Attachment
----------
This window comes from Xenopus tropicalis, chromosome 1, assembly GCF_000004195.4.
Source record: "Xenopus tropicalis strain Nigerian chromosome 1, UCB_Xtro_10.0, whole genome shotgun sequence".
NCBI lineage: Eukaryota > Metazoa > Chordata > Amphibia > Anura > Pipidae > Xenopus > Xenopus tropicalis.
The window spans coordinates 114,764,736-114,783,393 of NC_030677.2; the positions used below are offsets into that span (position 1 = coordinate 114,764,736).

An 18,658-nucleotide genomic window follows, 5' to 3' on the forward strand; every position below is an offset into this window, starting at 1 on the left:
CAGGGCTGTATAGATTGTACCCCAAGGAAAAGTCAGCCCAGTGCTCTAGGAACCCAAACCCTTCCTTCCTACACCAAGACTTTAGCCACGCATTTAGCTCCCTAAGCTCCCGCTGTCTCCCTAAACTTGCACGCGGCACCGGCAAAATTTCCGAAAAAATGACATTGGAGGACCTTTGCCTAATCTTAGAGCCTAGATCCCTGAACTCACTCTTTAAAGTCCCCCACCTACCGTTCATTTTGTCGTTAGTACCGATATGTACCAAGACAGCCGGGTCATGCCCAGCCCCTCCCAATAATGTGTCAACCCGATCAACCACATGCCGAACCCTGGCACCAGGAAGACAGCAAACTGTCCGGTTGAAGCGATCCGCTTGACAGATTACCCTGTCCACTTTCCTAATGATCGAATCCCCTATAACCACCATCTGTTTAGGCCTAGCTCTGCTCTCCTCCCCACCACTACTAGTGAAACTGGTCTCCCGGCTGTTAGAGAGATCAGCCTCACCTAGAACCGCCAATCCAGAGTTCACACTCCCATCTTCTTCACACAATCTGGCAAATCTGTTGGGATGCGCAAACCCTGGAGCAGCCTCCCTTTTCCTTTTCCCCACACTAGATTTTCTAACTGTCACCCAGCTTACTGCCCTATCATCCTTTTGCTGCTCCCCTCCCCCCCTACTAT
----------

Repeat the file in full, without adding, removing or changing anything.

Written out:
This window comes from Xenopus tropicalis, chromosome 1, assembly GCF_000004195.4.
Source record: "Xenopus tropicalis strain Nigerian chromosome 1, UCB_Xtro_10.0, whole genome shotgun sequence".
NCBI lineage: Eukaryota > Metazoa > Chordata > Amphibia > Anura > Pipidae > Xenopus > Xenopus tropicalis.
The window spans coordinates 114,764,736-114,783,393 of NC_030677.2; the positions used below are offsets into that span (position 1 = coordinate 114,764,736).

An 18,658-nucleotide genomic window follows, 5' to 3' on the forward strand; every position below is an offset into this window, starting at 1 on the left:
CAGGGCTGTATAGATTGTACCCCAAGGAAAAGTCAGCCCAGTGCTCTAGGAACCCAAACCCTTCCTTCCTACACCAAGACTTTAGCCACGCATTTAGCTCCCTAAGCTCCCGCTGTCTCCCTAAACTTGCACGCGGCACCGGCAAAATTTCCGAAAAAATGACATTGGAGGACCTTTGCCTAATCTTAGAGCCTAGATCCCTGAACTCACTCTTTAAAGTCCCCCACCTACCGTTCATTTTGTCGTTAGTACCGATATGTACCAAGACAGCCGGGTCATGCCCAGCCCCTCCCAATAATGTGTCAACCCGATCAACCACATGCCGAACCCTGGCACCAGGAAGACAGCAAACTGTCCGGTTGAAGCGATCCGCTTGACAGATTACCCTGTCCACTTTCCTAATGATCGAATCCCCTATAACCACCATCTGTTTAGGCCTAGCTCTGCTCTCCTCCCCACCACTACTAGTGAAACTGGTCTCCCGGCTGTTAGAGAGATCAGCCTCACCTAGAACCGCCAATCCAGAGTTCACACTCCCATCTTCTTCACACAATCTGGCAAATCTGTTGGGATGCGCAAACCCTGGAGCAGCCTCCCTTTTCCTTTTCCCCACACTAGATTTTCTAACTGTCACCCAGCTTACTGCCCTATCATCCTTTTGCTGCTCCCCTCCCCCCCTACTAT